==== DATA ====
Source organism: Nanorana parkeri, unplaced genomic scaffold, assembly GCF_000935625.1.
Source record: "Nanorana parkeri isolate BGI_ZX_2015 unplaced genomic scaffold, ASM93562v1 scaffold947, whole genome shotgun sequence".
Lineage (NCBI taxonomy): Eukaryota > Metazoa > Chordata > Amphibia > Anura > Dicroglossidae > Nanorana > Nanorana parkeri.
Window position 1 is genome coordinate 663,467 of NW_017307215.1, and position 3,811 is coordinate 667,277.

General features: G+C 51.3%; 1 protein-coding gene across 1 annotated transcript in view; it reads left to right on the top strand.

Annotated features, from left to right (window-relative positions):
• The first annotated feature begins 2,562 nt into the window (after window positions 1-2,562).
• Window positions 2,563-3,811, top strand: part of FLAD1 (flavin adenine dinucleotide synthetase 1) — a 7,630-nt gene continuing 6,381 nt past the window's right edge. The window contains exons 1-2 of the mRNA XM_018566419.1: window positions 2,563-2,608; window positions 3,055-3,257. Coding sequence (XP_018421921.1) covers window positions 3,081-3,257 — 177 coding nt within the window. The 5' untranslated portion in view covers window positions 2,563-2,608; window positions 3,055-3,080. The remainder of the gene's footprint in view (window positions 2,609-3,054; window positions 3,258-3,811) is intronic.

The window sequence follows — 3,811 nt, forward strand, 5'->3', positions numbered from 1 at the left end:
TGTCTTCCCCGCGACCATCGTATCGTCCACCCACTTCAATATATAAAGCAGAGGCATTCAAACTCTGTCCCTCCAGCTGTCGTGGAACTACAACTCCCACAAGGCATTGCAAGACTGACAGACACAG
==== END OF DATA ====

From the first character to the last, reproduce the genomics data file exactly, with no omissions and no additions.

Source organism: Nanorana parkeri, unplaced genomic scaffold, assembly GCF_000935625.1.
Source record: "Nanorana parkeri isolate BGI_ZX_2015 unplaced genomic scaffold, ASM93562v1 scaffold947, whole genome shotgun sequence".
Lineage (NCBI taxonomy): Eukaryota > Metazoa > Chordata > Amphibia > Anura > Dicroglossidae > Nanorana > Nanorana parkeri.
Window position 1 is genome coordinate 663,467 of NW_017307215.1, and position 3,811 is coordinate 667,277.

General features: G+C 51.3%; 1 protein-coding gene across 1 annotated transcript in view; it reads left to right on the top strand.

Annotated features, from left to right (window-relative positions):
• The first annotated feature begins 2,562 nt into the window (after window positions 1-2,562).
• Window positions 2,563-3,811, top strand: part of FLAD1 (flavin adenine dinucleotide synthetase 1) — a 7,630-nt gene continuing 6,381 nt past the window's right edge. The window contains exons 1-2 of the mRNA XM_018566419.1: window positions 2,563-2,608; window positions 3,055-3,257. Coding sequence (XP_018421921.1) covers window positions 3,081-3,257 — 177 coding nt within the window. The 5' untranslated portion in view covers window positions 2,563-2,608; window positions 3,055-3,080. The remainder of the gene's footprint in view (window positions 2,609-3,054; window positions 3,258-3,811) is intronic.

The window sequence follows — 3,811 nt, forward strand, 5'->3', positions numbered from 1 at the left end:
TGTCTTCCCCGCGACCATCGTATCGTCCACCCACTTCAATATATAAAGCAGAGGCATTCAAACTCTGTCCCTCCAGCTGTCGTGGAACTACAACTCCCACAAGGCATTGCAAGACTGACAGACACAG